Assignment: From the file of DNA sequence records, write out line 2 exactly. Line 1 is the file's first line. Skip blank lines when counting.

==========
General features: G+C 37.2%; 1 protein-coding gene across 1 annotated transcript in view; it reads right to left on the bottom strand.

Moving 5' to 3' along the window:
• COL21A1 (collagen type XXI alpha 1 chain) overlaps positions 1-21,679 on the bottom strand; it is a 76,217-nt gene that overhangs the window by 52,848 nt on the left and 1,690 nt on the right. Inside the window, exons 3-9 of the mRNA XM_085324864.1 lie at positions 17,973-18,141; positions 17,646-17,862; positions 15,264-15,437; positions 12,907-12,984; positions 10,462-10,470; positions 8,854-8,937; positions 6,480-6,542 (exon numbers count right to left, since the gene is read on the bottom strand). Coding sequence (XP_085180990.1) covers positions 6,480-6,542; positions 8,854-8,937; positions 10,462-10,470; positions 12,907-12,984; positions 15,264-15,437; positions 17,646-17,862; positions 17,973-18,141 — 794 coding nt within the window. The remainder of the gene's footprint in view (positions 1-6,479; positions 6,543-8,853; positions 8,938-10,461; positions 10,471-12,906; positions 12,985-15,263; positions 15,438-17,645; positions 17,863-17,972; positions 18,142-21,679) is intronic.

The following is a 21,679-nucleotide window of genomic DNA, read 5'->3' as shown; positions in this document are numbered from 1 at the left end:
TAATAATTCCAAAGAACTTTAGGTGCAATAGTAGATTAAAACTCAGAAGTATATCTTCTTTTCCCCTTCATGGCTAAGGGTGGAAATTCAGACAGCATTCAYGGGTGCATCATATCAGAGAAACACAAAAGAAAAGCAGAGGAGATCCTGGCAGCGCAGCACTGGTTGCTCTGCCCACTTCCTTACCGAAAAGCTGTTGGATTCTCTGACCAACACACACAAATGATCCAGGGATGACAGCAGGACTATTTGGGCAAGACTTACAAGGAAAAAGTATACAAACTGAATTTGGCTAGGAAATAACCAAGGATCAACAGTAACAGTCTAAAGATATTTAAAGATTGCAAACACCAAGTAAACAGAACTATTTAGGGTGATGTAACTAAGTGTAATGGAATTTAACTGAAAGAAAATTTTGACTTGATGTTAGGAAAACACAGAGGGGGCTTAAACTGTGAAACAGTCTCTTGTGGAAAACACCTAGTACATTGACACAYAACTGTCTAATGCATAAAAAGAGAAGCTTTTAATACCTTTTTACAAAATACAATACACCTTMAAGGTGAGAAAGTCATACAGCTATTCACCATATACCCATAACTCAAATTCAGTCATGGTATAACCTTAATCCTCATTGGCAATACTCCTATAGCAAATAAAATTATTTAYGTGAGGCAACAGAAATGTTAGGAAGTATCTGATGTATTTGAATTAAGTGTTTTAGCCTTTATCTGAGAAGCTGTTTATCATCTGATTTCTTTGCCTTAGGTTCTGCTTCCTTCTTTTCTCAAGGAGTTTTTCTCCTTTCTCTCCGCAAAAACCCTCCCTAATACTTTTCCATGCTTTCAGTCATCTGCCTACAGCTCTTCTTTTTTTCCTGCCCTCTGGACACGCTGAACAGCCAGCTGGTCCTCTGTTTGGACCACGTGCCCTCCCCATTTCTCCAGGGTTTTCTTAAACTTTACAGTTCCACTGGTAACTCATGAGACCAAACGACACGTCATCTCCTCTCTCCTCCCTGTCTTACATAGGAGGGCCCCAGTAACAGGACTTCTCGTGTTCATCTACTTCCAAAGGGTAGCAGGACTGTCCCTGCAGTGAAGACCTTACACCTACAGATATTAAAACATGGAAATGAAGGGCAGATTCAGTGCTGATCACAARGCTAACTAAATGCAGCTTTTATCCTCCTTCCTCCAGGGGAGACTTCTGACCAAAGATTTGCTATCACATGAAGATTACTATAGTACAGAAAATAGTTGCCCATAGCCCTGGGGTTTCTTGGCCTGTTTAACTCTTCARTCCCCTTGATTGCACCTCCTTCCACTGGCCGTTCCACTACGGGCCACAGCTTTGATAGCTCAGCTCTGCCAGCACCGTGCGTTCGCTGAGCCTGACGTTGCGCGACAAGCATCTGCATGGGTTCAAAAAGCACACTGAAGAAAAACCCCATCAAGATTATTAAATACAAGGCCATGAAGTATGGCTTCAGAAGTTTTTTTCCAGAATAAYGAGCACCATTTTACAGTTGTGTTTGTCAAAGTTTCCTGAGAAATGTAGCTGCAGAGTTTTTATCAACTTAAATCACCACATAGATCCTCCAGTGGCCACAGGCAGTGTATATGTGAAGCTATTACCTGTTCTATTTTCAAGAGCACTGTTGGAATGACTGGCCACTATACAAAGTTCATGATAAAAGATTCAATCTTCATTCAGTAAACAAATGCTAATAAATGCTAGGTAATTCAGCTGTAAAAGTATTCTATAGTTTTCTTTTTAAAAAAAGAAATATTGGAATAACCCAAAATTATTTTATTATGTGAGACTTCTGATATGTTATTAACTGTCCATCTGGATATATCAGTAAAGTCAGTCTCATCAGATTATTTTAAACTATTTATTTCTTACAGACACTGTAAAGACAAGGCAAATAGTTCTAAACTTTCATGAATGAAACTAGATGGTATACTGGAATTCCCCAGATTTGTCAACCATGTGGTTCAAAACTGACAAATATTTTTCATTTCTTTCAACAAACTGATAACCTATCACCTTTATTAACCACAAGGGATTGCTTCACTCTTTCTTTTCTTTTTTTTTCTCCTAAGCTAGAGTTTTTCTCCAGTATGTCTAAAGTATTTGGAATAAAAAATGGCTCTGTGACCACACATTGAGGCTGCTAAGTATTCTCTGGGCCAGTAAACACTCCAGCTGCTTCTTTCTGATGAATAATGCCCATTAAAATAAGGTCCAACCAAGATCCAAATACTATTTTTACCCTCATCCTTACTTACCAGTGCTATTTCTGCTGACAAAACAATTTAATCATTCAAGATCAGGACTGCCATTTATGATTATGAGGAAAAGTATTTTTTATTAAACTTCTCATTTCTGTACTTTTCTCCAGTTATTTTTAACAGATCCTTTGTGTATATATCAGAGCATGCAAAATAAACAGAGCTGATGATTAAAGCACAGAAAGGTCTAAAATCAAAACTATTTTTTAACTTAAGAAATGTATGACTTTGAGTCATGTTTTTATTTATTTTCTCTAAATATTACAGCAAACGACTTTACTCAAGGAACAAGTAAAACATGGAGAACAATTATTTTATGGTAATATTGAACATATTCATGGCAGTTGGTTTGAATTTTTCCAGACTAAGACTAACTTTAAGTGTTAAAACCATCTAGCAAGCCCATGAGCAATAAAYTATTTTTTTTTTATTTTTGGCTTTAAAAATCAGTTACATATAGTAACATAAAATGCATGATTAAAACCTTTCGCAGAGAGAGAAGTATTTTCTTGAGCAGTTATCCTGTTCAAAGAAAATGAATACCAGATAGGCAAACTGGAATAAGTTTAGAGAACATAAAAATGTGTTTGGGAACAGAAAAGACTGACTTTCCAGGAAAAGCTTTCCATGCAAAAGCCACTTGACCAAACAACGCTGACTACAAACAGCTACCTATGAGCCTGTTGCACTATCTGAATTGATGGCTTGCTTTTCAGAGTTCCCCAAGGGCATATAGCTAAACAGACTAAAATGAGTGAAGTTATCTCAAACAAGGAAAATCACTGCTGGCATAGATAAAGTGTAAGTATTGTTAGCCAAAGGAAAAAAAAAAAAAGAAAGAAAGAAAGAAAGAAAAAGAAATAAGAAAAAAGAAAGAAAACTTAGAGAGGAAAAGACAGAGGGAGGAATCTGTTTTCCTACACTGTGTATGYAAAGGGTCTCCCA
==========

Moving 5' to 3' along the window: